Software Engineering

Custom Coded Software


Custom Coded Software is software envisioned, designed and developed for a specific customer and/or function. For the purpose of clarity, consider the difference between Custom Coded Software and Commercial-Off-The-Shelf (COTS) Software, which is envisioned, designed and developed for a particular market. Unlike a Custom Coded Software solution, COTS Software must be purchased as a pre-manufactured package and later customized for a specific customer and/or function.


Custom Coded Software can fall into the category of Embedded Software, i.e. software that drives device logic such as missile navigation, or Application Software, i.e. software that drives complex business functions such as Supply Chain Management. In either case, the value of custom coded software is the level of precision to which it can meet a requirement or fulfill a task. In the arena of Application Software, a custom coded solution could render an application for Supply Chain Management or a utility that improves information exchange between multiple, distinct enterprise applications. Custom coded software offers advantages in cost, scalability and innovation. (A more complete discussion of Custom Coded Software would take into account well known limits and risks associated with it.)

Object Oriented Methodology


Object Oriented Methodology is a software engineering approach that applies to both Custom Coded Software solutions and Commercial-Off-The-Shelf (COTS) Software solutions. In the event of Custom Coded Software solutions, OO Methodology is at the heart of application development. In the event of COTS Software solutions, OO Methodology is often critical to customize the COTS Software product for use by an individual customer or function.


The innovation of the “Object Oriented” (OO) approach begins with the analysis of a business and its needs. In a departure from previous conventions, OO Methodology organizes analyses and design around business “objects” rather than “actions” and around business “data” rather than “logic”. OO Methodology is not the latest attempt at software innovation, but it remains the most resilient, reliable and effective technique for constructing application software. The OO approach is a platform for improved software reusability, interoperability and reliability. It affords an improved developmental environment, a reduction in software maintenance & sustainability, and an easier, more efficient software change process.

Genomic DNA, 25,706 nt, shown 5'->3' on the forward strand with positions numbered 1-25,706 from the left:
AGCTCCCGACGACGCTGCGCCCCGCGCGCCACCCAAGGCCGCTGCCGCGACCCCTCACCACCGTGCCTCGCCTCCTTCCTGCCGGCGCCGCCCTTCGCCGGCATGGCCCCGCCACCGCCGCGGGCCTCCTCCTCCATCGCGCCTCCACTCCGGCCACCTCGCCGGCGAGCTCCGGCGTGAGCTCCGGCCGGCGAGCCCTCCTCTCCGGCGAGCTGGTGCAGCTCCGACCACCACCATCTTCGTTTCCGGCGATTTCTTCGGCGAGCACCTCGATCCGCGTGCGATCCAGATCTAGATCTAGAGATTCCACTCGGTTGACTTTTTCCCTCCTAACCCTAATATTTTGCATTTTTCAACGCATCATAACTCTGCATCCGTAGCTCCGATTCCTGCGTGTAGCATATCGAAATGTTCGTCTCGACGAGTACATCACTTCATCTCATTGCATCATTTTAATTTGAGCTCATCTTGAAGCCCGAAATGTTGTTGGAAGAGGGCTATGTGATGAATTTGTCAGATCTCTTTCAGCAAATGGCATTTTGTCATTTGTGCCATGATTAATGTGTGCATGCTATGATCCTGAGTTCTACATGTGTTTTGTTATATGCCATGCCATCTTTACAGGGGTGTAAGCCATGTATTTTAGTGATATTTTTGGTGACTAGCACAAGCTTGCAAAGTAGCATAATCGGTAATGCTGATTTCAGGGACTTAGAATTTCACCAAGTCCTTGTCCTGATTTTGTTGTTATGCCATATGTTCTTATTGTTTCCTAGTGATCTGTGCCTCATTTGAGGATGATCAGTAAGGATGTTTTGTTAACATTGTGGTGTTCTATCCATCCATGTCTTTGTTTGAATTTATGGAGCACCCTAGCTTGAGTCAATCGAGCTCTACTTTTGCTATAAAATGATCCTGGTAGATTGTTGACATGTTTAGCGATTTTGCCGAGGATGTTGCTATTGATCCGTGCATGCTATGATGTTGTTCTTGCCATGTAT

Agile Methodology


Agile Methodology is an approach to managing the software engineering lifecycle.
Agile Methodology is a technique that seeks cost savings and software quality through innovation of the engineering lifecycle process. It organizes technical collaboration and stakeholder participation around small, incremental sets of requirements and abbreviated, iterative sets of design and development. It enables requirement, design and development processes the capacity to operate in parallel. By focusing on a smaller set of requirements, it makes for speedier, more effective test and it enables test feedback to be incorporated at the end of each iterative cycle. The disadvantages of Agile Methodology tend to emerge from mishandling the relationship between technical, managerial and stakeholder staffs. Though there are benefits to more immediate technical, managerial and stakeholder collaboration, deeper collaboration carries with it the risk of excessive, non-value-added communication, and a propensity to redefine requirements, schedule and deliverables.

COTS Software


COTS Software refers to “Commercial-Off-The Shelf” Software, which is a pre manufactured suite of software designed to meet the requirements of a particular market or function. For the purposes of this discussion, “COTS Software” is that which is intended to serve or provide an enterprise level application, function or service, e.g. fleet management, customer relationship management.

COTS Software is an alternative to Custom Coded Software. Whereas Custom Coded Software is, from the very beginning, designed and developed with a specific customer and / or function in mind, COTS Software is built specifically for a certain market and later customized to the requirements and/or functions of an individual customer.


COTS Software, when considered as a means of providing an enterprise level function portends benefits and risks of that are critical to understand.


Cost savings is advertised as the most significant benefit of COTS Software based approaches, but there is an important caveat. To the degree by which a COTS Software product could be used “as is” or “out of the box”, significant cost savings are possible. However, “as is” or “of the box” usage is a rarity. Additional costs are proportionate to the level by which a COTS Software product must be customized to the requirements of a particular enterprise, application or function. Additional impacts arise from ongoing vendor costs such as license fees, upgrades and/or fixes. Costs can particularly spike for COTS Software that is expected to integrate with multiple legacy or new enterprise level applications.

Beyond cost factors related to purchase, selection of a COTS Software based solution includes consideration of a range of additional issues. While a COTS Software based approach may appear to be the best solution, the decision should emerge from careful, critical analyses such as that made available through enterprise, data, network and security architecture.